ICIs May be Used as Individualized Therapy in Select Solid Organ Transplant Recipients

August 31, 2020
Hannah Slater
Hannah Slater

Though further research is necessary, researchers suggested that immune checkpoint inhibitors can be used as an individualized therapy in certain patients who have undergone solid organ transplantation.

Immune checkpoint inhibitors (ICIs) can be used as an individualized therapy in select patients who have undergone solid organ transplantation for metastatic cancer, according to a study published in Cancer.

However, researchers indicated that additional research is necessary to determine the most effective use of these agents to further improve outcomes.

“We believe that the current case series has contributed to the expansion of clinical experience in this area and provides some insight regarding the management of immunosuppression during ICI therapy,” the authors wrote.

Data from patients who received solid organ transplant and ICIs for the treatment of malignancy between January 1, 2016, and September 30, 2019 were retrospectively studied by researchers. Overall, 7 kidney, 8 liver, and 2 heart transplant recipients were identified.

The most common malignancies treated with ICIs in the study cohort were metastatic squamous cell carcinoma (5 patients; 29%) and hepatocellular carcinoma (5 patients; 29%), which were found exclusively among those who had received a liver transplant. The median duration of ICIs was 1.7 months (interquartile range, 0.4-7.6 months).

The cumulative incidence of cancer progression was 50% and 69%, respectively, at 6 months and 12 months. Moreover, 11 patients (65%) died over the median follow-up period of 4.6 months (interquartile range, 1.5-13.2 months) from the time of ICI initiation, with the most common cause of death being cancer progression.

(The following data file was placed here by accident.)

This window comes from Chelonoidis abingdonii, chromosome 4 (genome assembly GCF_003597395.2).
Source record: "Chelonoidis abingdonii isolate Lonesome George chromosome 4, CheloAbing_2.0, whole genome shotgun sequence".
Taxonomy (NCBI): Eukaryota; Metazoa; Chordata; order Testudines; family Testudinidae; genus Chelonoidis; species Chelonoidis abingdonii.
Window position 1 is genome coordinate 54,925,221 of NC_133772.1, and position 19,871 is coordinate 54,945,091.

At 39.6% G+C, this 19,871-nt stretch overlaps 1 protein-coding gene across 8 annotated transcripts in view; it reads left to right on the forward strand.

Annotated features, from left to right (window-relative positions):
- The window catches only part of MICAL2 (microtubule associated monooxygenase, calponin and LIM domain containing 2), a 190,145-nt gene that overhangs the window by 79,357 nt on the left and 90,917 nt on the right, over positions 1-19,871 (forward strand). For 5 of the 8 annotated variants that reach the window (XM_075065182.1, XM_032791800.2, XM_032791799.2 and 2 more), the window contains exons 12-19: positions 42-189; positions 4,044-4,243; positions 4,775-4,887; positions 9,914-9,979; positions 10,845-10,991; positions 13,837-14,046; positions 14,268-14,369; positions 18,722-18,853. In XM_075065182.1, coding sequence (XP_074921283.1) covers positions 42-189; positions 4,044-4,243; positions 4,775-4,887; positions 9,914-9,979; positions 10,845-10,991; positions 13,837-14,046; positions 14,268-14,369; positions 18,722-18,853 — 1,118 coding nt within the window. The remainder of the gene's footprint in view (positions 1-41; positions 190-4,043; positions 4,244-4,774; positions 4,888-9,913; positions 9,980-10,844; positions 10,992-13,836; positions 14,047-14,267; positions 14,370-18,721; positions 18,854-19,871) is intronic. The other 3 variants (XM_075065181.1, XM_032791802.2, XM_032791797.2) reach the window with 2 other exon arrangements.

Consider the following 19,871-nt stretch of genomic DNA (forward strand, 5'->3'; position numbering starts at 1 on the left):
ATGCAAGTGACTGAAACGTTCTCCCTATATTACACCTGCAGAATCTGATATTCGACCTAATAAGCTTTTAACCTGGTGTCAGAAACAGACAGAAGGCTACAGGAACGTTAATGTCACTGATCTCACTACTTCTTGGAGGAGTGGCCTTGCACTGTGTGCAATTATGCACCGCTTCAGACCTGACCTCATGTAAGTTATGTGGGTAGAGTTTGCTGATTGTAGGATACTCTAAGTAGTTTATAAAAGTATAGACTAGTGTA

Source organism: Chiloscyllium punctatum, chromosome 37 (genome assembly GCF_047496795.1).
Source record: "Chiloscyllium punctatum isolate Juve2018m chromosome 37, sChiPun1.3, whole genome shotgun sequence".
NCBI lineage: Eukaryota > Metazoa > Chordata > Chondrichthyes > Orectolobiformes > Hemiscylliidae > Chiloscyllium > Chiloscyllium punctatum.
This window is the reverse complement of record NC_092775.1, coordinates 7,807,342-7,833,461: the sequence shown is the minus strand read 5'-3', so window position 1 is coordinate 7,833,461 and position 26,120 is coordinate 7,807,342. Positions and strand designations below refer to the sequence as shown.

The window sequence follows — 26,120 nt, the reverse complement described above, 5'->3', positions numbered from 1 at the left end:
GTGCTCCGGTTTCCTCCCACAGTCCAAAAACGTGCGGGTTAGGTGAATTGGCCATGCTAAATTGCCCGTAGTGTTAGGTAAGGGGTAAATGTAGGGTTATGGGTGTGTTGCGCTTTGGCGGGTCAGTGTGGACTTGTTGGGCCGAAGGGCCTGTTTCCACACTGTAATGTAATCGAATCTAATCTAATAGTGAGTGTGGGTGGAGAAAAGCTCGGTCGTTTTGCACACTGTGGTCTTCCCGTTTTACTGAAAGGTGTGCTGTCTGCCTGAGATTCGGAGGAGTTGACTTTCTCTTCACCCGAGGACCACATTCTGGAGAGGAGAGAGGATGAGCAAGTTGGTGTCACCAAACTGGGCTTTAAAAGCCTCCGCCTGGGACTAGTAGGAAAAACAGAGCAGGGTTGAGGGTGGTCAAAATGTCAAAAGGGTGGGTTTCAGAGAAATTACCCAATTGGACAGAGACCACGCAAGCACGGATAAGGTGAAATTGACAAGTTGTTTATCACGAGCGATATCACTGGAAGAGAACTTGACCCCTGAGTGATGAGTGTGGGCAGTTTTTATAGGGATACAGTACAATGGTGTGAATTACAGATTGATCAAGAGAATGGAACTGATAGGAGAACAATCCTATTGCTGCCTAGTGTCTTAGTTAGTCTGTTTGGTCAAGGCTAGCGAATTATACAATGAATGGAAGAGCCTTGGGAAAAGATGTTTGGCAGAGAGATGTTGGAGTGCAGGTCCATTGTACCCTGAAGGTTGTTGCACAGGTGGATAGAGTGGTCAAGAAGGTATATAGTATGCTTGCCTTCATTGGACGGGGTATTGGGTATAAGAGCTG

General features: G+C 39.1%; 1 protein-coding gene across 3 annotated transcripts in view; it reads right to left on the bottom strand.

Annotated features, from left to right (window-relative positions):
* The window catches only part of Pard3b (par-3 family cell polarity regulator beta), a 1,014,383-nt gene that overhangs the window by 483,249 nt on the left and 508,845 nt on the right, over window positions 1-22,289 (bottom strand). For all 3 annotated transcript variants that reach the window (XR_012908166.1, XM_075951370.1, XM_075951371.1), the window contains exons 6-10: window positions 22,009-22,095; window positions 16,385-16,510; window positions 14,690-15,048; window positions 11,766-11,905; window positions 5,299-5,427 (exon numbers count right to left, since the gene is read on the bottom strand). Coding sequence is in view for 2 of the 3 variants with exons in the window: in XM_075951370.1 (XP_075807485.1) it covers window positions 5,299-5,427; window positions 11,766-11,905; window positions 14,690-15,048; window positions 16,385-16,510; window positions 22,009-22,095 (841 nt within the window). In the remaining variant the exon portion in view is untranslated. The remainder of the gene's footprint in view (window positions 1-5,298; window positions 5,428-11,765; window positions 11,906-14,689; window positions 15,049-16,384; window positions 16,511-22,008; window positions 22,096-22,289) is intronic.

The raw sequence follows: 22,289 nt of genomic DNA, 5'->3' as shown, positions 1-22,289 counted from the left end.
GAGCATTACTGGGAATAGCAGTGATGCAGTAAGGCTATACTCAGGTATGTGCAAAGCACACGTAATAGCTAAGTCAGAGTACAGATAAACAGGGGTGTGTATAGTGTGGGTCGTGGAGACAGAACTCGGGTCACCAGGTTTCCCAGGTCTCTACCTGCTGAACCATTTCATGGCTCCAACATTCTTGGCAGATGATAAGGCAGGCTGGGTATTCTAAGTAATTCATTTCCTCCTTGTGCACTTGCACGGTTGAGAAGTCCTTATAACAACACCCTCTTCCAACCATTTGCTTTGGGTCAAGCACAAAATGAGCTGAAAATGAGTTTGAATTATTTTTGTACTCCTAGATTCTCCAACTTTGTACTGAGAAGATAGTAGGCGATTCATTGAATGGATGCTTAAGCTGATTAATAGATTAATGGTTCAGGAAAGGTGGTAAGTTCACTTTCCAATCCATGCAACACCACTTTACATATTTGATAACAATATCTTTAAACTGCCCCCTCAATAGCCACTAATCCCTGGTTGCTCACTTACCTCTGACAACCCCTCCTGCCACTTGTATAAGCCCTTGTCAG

“In competing risk analysis, cancer progression was found to be the earliest and most frequently occurring event leading to premature death,” the authors wrote. “Although the risk of organ complications was found to be only 18% at 6 months, this could have been due to the high rate of patients experiencing cancer progression and subsequent death.”

With regard to safety, 5 patients (29%) experienced adverse events (AEs), including 4 patients (24%) with immune-related AEs, 3 patients (18%) with acute allograft rejections, 1 patient (6%) with autoimmune colitis, and 1 patient who was a heart transplant recipient (6%) with ICI-induced cardiotoxicity.

“To our knowledge, sustainable or replacement therapies in patients with other organ transplants remain nonexistent. Regardless, the use of ICIs after solid organ transplantation should not be discouraged, especially in patients with limited options, and the potential risk of organ complications should not be considered prohibitive,” the authors explained. “A thorough discussion of the risks and benefits of ICIs within the context of cancer-related risks of mortality and morbidity using a multidisciplinary approach needs to take place before immunotherapy is initiated.”

Importantly, this study was limited by its retrospective nature and heterogenous population in terms of cancer type and immunosuppression management. However, to date, this is the largest single-center case series of solid organ transplant recipients who were treated with ICIs.

“Future work, ideally incorporating biomarkers of tumor response and noninvasive monitoring for rejection, are needed to help guide ICI therapies among [solid organ transplant recipients],” the authors concluded.

Reference:

Owoyemi I, Vaughan LE, Costello CM, et al. Clinical Outcomes of Solid Organ Transplant Recipients With Metastatic Cancers Who Are Treated With Immune Checkpoint Inhibitors: A Single-Center Analysis. Cancer. doi: 10.1002/cncr.33134.